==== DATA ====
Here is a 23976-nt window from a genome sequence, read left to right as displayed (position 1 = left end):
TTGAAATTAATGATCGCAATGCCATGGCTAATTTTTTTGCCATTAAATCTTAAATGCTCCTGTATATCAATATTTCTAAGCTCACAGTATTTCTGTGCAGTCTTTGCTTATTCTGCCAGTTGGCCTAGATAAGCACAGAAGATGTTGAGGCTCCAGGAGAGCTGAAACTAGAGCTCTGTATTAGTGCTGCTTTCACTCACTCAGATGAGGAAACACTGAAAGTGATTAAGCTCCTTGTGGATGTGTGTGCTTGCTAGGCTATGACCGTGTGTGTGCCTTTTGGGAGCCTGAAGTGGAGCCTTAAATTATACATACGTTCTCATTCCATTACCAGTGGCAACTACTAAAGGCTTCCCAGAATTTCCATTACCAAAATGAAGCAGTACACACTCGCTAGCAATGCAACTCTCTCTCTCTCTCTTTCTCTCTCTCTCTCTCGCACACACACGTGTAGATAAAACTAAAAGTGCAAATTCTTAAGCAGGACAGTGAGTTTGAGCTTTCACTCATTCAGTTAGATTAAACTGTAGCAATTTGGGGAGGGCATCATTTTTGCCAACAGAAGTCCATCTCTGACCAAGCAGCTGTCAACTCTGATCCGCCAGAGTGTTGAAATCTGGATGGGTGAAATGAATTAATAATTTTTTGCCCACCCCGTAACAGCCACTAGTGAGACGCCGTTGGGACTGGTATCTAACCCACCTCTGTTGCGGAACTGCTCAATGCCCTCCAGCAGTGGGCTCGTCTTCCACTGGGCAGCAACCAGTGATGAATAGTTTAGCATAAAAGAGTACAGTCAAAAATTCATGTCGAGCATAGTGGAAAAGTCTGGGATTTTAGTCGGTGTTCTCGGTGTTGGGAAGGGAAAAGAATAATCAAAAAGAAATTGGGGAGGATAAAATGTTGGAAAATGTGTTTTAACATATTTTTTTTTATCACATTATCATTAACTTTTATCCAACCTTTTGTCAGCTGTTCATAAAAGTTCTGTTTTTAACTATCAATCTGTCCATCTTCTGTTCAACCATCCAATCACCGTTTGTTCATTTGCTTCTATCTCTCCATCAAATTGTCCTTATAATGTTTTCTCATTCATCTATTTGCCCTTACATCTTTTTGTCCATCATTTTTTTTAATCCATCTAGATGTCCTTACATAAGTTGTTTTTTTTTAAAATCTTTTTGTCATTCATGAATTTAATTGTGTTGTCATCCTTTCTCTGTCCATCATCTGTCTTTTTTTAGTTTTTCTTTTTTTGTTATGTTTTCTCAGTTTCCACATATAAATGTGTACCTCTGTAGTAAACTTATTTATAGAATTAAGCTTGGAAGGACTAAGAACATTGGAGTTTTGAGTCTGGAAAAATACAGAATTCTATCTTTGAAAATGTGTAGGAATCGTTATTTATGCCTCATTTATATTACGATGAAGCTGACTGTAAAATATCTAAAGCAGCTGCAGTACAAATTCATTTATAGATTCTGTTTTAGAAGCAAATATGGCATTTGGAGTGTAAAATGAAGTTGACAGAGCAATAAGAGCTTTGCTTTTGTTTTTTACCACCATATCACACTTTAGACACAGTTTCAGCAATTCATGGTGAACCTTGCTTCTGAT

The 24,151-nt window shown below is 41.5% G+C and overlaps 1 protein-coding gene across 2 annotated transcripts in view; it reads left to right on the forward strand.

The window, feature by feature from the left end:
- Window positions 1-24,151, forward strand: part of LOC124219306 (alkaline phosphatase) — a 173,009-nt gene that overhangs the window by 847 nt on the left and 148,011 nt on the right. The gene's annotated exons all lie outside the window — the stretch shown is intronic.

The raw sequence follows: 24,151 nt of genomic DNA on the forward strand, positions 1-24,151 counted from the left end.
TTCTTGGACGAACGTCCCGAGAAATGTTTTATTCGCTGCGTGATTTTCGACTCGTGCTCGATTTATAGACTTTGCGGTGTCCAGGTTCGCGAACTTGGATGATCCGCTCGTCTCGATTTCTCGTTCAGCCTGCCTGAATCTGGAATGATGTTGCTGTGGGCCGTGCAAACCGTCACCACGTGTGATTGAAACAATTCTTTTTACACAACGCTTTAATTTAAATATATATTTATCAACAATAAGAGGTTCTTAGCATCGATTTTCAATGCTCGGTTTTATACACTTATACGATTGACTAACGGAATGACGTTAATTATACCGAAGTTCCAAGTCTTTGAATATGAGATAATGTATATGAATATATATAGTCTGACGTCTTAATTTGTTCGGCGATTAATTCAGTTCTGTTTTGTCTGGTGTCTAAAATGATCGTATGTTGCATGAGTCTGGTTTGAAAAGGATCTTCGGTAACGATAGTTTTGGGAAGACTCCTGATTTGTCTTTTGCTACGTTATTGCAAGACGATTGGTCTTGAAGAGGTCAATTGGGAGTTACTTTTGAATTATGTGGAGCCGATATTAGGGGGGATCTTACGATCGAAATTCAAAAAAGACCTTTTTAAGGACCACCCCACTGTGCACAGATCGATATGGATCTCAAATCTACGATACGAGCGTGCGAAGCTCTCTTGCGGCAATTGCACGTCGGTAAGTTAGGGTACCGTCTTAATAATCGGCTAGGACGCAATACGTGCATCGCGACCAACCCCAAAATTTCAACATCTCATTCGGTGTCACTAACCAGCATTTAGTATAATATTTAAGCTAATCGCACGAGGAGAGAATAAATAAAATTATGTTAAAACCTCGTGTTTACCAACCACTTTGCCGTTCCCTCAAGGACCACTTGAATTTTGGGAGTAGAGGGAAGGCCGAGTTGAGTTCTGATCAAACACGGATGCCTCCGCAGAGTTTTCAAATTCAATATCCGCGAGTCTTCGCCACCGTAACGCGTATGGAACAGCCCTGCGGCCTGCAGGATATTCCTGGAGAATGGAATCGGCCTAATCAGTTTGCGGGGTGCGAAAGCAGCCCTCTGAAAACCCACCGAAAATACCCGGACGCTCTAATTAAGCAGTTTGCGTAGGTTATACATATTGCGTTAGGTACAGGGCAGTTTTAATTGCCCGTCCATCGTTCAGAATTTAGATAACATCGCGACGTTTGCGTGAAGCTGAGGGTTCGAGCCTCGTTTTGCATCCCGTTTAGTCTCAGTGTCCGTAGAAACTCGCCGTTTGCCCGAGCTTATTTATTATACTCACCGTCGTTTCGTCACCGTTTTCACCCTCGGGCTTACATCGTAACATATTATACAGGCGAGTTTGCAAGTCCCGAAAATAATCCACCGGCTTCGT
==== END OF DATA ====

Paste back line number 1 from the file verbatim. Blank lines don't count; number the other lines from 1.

Here is a 23976-nt window from a genome sequence, read left to right as displayed (position 1 = left end):